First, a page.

Ethnology of Tongareva
All Tongarevan baskets or satchels are made of coconut leaf. None of the small satchels made of lauhala, so common in Manihiki, were seen, and if such are made, they are a modern innovation.
The unsplit midrib basket (raurau) for carrying food is in common use. (See pl. 4.) It is made from a section of unsplit coconut leaf in which the leaflets from both sides enter into the plaiting. The unsplit leaf midrib forms the bottom, and the upper edges are finished off with a three-ply braid which forms the rim. The first part of the technique consists of plaiting all the leaflets of one side of the leaf with a check stroke into a sheet, and the left and right side edges are turned in. The far edge is then finished off with a three-ply braid. (See fig. 15.)
The leaf is turned to place the unplaited leaflets on the far side of the leaf midrib, which is kept transversely before the plaiter. A second sheet to form the other side of the basket is now commenced. It is plaited with a check stroke like the first side, but the two ends are formed by interlacing leaflets through the side edges of the completed first sheet. The braid finish of the top is then completed. (See fig. 16.)page 131
Figure 15. Raurau basket made from 2-foot section of leaf and carrying 19 pairs of leaflets, first side. Plaiting commences on left side of leaf with leaflets forming natural dextrals; leaflets after first (1) dealt with in pairs; leaflet on right treated as sinistral by being bent over its pair mate, which remains in its natural direction as dextral; of first pair (2, 3) right leaflet (3) bent as sinistral over left leaflet (2) which continues as dextral; similarly, leaflet (5) bent over 4, and so throughout; left edge formed by bending first sinistral (3) with half turn forward over next sinistral (5), and so successively as sinistrals reach left edge; full working edge of eight dextrals thus formed when sinistral (9) is placed in its shed; depth of the plaiting is carried along toward right; when last sinistral (19) crosses last dextral (18) right edge is formed by turning in dextrals successively to act as sinistrals; dextrals 18, 16, 14, and 12 successively turned in to form right edge and check sheet completed. Top edge finished by commencing braid on left with first three wefts (9, 7, 11) which form the three commencing plies; remaining wefts successively added, dextrals (5, 3, etc.) entering braid on near side and sinistrals (13, 15, etc.) passing under braid and then over to enter braid with far ply; on reaching right, braid continued as free tail and finished off with single overhand knot.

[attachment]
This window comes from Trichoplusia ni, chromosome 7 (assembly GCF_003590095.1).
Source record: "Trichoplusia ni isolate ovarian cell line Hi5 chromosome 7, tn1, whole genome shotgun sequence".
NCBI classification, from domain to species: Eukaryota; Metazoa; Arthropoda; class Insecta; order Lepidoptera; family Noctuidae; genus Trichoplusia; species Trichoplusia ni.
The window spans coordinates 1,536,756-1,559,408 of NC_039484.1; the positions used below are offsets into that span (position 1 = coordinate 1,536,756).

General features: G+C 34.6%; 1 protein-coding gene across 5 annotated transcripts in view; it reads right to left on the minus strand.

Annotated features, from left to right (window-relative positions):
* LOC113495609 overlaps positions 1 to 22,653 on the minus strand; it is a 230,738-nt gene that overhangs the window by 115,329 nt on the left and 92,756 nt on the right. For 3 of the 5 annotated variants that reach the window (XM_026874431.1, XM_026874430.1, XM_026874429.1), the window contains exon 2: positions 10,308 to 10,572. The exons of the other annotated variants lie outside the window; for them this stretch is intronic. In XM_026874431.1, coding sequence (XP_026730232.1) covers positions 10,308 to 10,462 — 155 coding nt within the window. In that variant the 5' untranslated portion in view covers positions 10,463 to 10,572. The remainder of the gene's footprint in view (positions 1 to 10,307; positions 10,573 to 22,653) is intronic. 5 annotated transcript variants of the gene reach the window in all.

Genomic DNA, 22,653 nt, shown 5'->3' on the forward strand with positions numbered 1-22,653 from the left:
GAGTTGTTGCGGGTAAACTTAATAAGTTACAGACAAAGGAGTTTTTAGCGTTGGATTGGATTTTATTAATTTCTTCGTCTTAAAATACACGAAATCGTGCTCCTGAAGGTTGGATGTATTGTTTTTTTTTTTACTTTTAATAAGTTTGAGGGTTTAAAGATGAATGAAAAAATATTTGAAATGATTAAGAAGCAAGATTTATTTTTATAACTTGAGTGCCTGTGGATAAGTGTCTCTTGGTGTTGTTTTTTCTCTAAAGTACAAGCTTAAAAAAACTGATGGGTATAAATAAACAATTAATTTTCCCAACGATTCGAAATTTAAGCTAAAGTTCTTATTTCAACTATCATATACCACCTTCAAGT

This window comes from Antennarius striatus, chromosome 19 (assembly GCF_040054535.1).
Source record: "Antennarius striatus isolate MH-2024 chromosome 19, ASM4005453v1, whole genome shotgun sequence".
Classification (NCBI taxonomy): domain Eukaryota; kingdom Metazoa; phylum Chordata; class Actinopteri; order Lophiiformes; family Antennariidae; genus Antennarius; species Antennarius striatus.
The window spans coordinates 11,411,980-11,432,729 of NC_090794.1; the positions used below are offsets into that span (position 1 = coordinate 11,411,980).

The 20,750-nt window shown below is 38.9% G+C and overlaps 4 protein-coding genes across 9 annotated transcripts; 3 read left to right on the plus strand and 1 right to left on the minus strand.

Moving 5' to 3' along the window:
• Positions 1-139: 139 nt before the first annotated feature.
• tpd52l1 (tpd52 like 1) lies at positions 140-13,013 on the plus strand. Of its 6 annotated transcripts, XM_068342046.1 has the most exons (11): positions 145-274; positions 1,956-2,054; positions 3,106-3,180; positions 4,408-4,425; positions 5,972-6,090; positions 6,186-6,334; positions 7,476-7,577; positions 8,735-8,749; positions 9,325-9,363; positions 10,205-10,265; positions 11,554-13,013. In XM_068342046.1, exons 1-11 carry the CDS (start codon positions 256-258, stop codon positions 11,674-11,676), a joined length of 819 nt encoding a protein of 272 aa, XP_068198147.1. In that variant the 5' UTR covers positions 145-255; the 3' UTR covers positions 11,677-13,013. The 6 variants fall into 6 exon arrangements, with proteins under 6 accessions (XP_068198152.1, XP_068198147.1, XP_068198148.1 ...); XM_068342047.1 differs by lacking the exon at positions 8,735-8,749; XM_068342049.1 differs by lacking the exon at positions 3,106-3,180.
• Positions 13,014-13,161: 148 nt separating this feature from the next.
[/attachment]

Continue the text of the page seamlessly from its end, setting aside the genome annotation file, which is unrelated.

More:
Three types of twilled baskets are made, the taunga, kete, and tupono. All are made with closed leaflets; hence, the two leaflet-bearing strips from each side of the leaf are used to provide two natural sets of crossing wefts. The leaflets are twisted over each other at the midrib strip as in figure 14, a and b, and the two-strip commencement with the sinistral strip above is used as in figure 14, c. The free edges of the leaflet wefts are trimmed off to make the wefts of even width, and, should the spaces between wefts become too wide, extra single wefts are inserted to fill the spaces as they occur. The midrib strips form the rim of the basket. The baskets are plaited on the flat like a sheet, but the side edges are not defined as in the raurau basket. The free ends of the sinistrals on the left and of the dextrals on the right project beyond the plaited sheet, and they form two oblique side edges. As in the two-strip commencement (fig. 14, c), the two strips are fixed together by a single horizontal row of check dextrals, after which the plaiting stroke consists of a twilled-two. When the page 132 plaiting has proceeded deep enough the two ends are brought together and joined as in figure 17.